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Dietary Supplements: Gold Dust, Pepperoni Potatoes, and the Cheese Police

Standing in alcohol won't get you drunk, and other important news, in today's daily roundup of what we're reading at GOOD Food HQ. Enjoy!

We have been remiss in delivering your dietary supplements for the past couple of days: apologies. Today's is a bumper crop to make up for it!


The family that is trying to trademark the term "urban homesteading" has been accused of plagiarism.

Go ahead and end agricultural subsidies, but don't blame them for making unhealthy foods inexpensive.

What's behind the ongoing shakedown of raw milk cheese-makers? Culture magazine takes a look.

Read this poignant essay from bartender James Thornburg about losing a regular.

Subway overtakes McDonald's as the largest restaurant operation in the world by outlets, although the Golden Arches still leads on revenue.

Just in case you were wondering, a new Danish study finds that standing in alcohol won't get you drunk. But if you do try this at home, send us photos!

Forget no-fly zones: Supplying Libyan rebels with food aid could be a low-risk way for the United States to help topple Gaddafi.

Chickens have the capacity for empathy.

We list the total calories in food. Why not give consumers a better tool for counting their daily energy intake?

Declaring peace in the war on obesity: The Health At Every Size movement focuses on well-being, not weight control.

Are you hip to the Cheerwine cult yet? Sales of the North Carolina-based cherry soda have tripled since December.

The Pork Olympics: the full story on the origins of Cochon 555, featuring five heritage pigs, five top chefs, five winemakers, and a lot of homemade charcuterie.

"We're turning oranges into diamonds." New LED lighting allows retailers to save money and enhance the appearance of produce and meat.

New York Congresswoman Louise Slaughter introduces legislation to limit the use of antibiotics in livestock farming.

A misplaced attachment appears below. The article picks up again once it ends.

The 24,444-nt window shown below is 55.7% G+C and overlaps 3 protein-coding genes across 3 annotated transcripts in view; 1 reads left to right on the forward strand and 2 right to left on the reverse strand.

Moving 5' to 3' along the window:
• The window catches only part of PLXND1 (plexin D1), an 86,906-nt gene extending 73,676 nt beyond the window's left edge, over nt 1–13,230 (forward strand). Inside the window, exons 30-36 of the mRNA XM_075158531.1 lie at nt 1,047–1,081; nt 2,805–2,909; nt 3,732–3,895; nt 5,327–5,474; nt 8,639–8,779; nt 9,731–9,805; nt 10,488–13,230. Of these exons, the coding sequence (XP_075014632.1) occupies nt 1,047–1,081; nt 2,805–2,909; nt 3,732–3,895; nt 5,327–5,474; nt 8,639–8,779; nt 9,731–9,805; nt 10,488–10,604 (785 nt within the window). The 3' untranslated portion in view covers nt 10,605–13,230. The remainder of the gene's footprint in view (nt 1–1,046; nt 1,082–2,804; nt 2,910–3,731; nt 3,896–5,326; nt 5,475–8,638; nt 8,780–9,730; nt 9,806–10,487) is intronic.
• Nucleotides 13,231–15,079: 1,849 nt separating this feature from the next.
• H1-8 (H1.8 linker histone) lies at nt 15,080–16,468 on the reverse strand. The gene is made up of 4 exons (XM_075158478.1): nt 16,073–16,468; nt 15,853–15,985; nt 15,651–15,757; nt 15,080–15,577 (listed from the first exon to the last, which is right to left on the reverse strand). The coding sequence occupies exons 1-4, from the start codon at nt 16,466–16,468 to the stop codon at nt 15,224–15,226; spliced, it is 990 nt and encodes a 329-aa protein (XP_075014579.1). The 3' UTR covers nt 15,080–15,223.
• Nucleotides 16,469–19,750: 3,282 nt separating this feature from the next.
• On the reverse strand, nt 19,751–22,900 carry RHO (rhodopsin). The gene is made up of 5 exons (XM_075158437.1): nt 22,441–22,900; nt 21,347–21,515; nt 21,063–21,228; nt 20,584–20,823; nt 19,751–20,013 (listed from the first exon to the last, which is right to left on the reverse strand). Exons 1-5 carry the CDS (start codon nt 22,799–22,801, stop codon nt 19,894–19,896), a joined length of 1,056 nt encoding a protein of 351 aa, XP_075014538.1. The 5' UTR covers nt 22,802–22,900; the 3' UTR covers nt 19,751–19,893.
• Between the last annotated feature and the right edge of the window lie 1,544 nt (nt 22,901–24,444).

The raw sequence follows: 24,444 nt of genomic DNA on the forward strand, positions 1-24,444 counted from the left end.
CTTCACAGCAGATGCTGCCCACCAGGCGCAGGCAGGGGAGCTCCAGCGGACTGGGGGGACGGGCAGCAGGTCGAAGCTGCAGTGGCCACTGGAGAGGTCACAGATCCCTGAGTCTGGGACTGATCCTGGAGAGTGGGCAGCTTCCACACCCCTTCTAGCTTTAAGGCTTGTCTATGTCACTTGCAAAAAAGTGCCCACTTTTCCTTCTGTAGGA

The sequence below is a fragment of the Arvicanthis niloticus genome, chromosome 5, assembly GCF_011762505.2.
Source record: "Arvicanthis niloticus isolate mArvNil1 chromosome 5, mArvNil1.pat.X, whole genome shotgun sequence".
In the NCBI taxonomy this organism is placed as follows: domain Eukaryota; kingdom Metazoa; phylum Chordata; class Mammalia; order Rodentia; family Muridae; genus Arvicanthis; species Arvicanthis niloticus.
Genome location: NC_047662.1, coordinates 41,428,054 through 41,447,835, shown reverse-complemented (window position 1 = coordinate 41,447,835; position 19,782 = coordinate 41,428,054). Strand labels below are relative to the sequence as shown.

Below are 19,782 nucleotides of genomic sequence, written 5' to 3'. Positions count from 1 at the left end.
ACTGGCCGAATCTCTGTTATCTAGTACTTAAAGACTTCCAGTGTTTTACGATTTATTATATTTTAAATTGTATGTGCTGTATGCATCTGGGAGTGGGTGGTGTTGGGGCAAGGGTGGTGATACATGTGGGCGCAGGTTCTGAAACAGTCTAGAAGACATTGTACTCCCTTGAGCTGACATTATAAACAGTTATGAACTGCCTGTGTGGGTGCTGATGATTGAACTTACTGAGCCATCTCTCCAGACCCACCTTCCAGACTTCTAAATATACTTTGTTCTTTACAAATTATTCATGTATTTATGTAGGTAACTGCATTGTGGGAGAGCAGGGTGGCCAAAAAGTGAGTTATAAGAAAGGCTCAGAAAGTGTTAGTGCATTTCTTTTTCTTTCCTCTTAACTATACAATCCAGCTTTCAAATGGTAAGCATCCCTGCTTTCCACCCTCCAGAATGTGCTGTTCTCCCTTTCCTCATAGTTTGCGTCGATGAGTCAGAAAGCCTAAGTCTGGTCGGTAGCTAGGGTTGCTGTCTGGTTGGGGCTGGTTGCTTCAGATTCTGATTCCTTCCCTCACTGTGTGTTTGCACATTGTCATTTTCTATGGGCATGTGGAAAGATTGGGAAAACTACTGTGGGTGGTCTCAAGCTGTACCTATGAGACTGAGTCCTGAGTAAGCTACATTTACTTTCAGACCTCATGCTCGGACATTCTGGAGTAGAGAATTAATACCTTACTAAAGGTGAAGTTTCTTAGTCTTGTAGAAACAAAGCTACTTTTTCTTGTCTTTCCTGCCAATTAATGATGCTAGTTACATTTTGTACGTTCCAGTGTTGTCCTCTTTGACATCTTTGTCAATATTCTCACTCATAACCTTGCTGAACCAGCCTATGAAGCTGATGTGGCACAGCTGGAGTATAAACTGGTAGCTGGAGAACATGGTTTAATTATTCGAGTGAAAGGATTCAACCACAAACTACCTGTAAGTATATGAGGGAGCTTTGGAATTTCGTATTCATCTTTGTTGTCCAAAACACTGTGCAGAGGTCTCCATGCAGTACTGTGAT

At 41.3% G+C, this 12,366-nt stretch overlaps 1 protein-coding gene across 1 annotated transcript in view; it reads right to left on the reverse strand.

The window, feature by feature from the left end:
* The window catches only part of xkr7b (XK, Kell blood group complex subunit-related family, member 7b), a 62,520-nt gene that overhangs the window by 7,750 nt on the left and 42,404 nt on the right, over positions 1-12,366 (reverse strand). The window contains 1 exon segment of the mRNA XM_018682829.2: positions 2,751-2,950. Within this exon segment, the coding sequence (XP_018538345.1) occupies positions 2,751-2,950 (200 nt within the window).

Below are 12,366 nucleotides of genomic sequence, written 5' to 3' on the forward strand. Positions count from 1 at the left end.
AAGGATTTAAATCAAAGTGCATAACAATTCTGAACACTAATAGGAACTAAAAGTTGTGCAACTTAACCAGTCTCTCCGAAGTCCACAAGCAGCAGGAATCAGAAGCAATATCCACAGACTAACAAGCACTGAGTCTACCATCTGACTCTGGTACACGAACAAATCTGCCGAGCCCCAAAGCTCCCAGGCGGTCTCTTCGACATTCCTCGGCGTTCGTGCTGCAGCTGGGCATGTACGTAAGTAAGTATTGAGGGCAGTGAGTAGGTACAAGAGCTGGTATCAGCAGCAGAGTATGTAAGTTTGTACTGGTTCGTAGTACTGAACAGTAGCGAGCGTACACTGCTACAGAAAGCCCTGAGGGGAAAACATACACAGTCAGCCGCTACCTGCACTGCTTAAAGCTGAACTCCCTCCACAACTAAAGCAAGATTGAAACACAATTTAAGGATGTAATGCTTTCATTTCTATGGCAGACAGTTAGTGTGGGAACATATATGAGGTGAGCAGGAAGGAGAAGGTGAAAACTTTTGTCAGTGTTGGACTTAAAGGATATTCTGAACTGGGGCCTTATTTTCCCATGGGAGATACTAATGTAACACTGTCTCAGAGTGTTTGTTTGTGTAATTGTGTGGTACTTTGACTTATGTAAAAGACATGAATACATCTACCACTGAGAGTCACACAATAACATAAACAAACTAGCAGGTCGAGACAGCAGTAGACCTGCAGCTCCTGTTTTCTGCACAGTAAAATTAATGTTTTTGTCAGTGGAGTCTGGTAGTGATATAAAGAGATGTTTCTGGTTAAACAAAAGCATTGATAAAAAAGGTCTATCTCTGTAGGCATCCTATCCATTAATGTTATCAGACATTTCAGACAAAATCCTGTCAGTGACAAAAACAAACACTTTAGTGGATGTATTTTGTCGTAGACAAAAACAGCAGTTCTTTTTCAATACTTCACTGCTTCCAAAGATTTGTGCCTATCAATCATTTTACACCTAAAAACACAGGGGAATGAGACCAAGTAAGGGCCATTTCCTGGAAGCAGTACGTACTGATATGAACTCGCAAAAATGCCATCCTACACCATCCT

The world welcomes two new potato varieties: the AmaRosa, designed for the "upscale potato market," looks like pepperoni when sliced; and the Sage Russet, whose long, flattened shape makes it perfect for French fries.

Phew. After digesting a list as nutrient-packed as that, we recommend National Geographic's gorgeous "Gold Dusters" slideshow, a collection of photographs by Mark W. Moffett that show just a handful of the 200,000 bugs and butterflies that form such an essential and overlooked part of the food chain.

Dietary Supplements is a daily round-up of what we're reading at GOOD Food HQ.

Photo: Mark W. Moffett for National Geographic.

Articles
via International Monetary Fund / Flickr and Streetsblog Denver / Flickr

Seventeen-year-old Swedish climate activist Greta Thunberg made a dramatic speech Tuesday at the World Economic Forum in Davos, Switzerland.

In her address, she called for a public and private sector divestment from fossil fuel companies

"Immediately end all fossil fuel subsidies and immediately and completely divest from fossil fuels. We don't want these things done by 2050, or 2030 or even 2021 — we want this done now," she said.

U.S. Treasury Secretary Steven Mnuchin mocked the teenager on Thursday during a press briefing in Davos.

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The Planet

Even though marathon running is on the decline, half a million people signed up to participate in the 2020 London Marathon. It seems wild that someone would voluntarily sign up to run 26.2 miles, but those half a million people might actually be on to something. A new study published in the Journal of the American College of Cardiology found that running a marathon can help reverse signs of aging.

Researchers at Barts and University College London looked at 138 first-time marathon runners between the ages of 21 and 69. "We wanted to look at novice athletes. We didn't include people who said they ran for more than two hours a week," Dr. Charlotte Manisty, the study's senior author and cardiologist at University College London, said per CNN.

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via David Leavitt / Twitter and RealTargetTori / Twitter

Last Friday, GOOD reported on an infuriating incident that went down at a Massachusetts Target.

A Target manager who's come to be known as "Target Tori," was harassed by Twitter troll David Leavitt for not selling him an $89 Oral-B Pro 5000 toothbrush for a penny.

He describes himself as a "multimedia journalist who has worked for CBS, AXS, Yahoo, and others."

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Communities